Article

European Green What?

The European Union has taken the first steps toward a comprehensive plan to reduce emissions 50–55 percent by 2030 and become net zero by 2050. And the details of how the continent does this could make all the difference.

by Christian Roselund
January 2020

January 15, 2020, was a big day in Brussels. Under the perpetual gray skies of the European capital, politicians from 28 nations assembled to vote on a proposal unlike any other. Billed as “greatest challenge and opportunity of our times,” it touched on everything from industry, transportation, and buildings to agriculture and land use, even including a section on plastic waste.

The thread uniting these disparate sectors is climate, with the top-line goal of making Europe carbon neutral by 2050, and a mid-term target of 50–55 percent decarbonization economy-wide by 2030. And despite is breadth and ambition, the European Green New Deal was approved by a wide margin of 482 to 136 with 95 abstentions, drawing broad support from parties on both the left and the right.

The main points of this policy had been introduced at the European Commission a month earlier by incoming European Commission President Ursula von der Leyen, who makes for a strange messenger for this bold proposal. The longtime ally of former German Chancellor Angela Merkel is known more for her parental leave policies than any record of strong energy or environmental work.

It is also a sign of changing times when 61-year old center-right politicians are bringing forward such proposals. Youth have been leading the call for bold climate action globally through school strikes, and in the United States through the Sunrise Movement. There is a generation between von der Leyen and the chief proponent of the Green New Deal in the US Congress, Alexandria Ocasio Cortez, the youngest person to serve in that office to date.

But it may be that it was simply an idea whose time had come. This proposal emerging at this time could be the result of a number of factors, including the falling costs of renewable energy and electric vehicles, Europe’s re-emergence from economic crisis, and more than anything the momentum of political movements. The buzz generated by proponents of a Green New Deal in the United States may be one of these, but the growing influence of the European climate movement and its teenage Messiah, Greta Thunberg, are likely bigger drivers.

The truth is that this concept is far from new. European Green Parties have been calling for a Green New Deal in their platforms for at least a decade, but the lack of a clear majority by either center-right or center-left coalitions and strong results for the Green Party in 2019 European Parliament elections now puts the Greens in a potential position as kingmakers in whatever ruling coalition does emerge.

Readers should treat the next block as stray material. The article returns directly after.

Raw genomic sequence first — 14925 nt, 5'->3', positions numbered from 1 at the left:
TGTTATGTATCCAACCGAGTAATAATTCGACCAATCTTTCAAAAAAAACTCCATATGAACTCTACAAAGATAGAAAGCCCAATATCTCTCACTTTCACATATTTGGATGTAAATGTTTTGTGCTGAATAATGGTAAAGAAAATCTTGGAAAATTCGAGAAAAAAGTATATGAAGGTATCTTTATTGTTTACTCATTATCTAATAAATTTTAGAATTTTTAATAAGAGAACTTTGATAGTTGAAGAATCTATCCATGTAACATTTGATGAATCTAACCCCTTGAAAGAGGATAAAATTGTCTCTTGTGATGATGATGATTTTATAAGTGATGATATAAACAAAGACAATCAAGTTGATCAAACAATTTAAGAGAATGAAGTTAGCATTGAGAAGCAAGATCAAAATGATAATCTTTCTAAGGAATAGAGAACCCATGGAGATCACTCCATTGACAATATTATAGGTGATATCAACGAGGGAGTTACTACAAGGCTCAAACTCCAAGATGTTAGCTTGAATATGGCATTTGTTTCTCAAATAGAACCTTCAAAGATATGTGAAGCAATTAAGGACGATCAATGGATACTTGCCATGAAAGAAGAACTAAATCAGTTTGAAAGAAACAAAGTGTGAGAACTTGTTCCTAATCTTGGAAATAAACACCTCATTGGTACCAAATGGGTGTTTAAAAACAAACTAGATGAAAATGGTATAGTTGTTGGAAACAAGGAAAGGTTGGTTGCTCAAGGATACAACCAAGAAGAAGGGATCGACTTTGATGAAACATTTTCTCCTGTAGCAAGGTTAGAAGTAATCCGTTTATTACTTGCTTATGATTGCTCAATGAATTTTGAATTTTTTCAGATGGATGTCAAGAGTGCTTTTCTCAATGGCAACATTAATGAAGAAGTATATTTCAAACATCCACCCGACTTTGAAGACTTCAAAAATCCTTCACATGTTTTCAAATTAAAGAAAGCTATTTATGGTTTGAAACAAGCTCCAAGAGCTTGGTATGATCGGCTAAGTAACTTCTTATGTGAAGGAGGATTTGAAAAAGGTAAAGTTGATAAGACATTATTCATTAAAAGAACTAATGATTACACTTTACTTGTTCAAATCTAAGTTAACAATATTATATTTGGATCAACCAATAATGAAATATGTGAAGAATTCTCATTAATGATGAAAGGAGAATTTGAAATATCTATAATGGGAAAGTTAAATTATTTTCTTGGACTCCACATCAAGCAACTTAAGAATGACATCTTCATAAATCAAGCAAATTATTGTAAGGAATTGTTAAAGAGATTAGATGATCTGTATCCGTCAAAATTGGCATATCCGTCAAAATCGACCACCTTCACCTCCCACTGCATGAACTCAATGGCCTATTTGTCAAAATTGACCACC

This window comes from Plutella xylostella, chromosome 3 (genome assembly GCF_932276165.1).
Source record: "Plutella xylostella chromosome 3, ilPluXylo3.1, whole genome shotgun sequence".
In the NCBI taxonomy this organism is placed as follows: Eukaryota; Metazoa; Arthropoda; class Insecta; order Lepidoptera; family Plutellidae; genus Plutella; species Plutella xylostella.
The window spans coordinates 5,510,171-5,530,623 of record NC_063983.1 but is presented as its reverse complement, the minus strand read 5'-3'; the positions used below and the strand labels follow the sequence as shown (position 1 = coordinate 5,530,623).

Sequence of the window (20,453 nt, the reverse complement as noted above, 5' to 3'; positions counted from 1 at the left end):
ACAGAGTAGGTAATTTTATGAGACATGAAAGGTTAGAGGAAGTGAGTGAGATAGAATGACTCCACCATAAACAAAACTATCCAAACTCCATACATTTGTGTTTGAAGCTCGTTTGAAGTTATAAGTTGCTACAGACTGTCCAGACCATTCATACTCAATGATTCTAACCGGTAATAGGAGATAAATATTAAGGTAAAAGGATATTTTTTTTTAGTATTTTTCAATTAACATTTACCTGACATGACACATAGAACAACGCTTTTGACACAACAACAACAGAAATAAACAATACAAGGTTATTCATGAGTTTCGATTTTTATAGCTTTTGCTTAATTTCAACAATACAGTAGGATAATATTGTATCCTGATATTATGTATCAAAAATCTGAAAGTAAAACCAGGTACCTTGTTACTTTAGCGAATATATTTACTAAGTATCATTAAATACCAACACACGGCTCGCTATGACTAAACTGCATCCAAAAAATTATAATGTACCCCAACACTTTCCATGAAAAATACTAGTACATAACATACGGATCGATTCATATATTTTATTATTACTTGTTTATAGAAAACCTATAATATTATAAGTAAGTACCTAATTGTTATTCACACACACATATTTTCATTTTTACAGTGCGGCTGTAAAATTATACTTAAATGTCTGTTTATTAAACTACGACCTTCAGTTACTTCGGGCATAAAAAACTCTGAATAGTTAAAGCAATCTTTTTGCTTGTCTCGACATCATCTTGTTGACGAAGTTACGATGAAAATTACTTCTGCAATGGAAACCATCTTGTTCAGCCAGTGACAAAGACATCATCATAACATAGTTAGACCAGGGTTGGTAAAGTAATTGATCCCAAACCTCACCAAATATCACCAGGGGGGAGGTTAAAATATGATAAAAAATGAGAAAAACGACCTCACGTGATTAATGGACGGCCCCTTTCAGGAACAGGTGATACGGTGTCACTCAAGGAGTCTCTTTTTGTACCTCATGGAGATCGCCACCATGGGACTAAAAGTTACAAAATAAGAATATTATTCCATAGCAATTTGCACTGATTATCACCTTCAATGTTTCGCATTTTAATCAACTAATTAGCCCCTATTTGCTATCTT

Upping the Ante

The European Green Deal’s top-line target of net zero emissions by 2050 is groundbreaking. Previously a number of EU member nations including Denmark, Finland, France, Germany, Sweden, and the UK had made net zero or similar commitments, however they were often limited to the electricity sector and some of the largest nations had not set a date by which to fully decarbonize.

But while this target is three decades away, what will have a much greater impact on policies today is the interim target of 50–55 percent carbon reductions from 1990 levels by 2030. This is an acceleration on the EU’s previous target of 40 percent decarbonization; as of 2018 the 28-state block had brought emissions down 23 percent.

It is difficult to directly compare this European target of 50–55 percent from 1990 levels to the global 45 percent from 2010 levels that the Intergovernmental Panel on Climate Change has stated is needed to keep the world at 1.5°C of warming or less. However, as Europe and other developed nations are expected to bear more of this burden, some environmental groups had pushed for 60–70 percent cuts.

Regardless, 50–55 percent is a significant acceleration of ambition. “This is a steep decline for the level that we have today,” explains Dario Traum, Bloomberg NEF’s head of policy for Europe, the Middle East, and Africa. “The 40 percent was already quite ambitious.”

One important implication of this change is that it will require greater contributions from outside the electricity sector, which traditionally has seen the most attention. The carbon intensity of electricity generation has fallen 43 percent from 1990 to 2016, and most member states have set policies to wring out further reductions. And while the EU already has policies to address other sectors, these have not been as ambitious.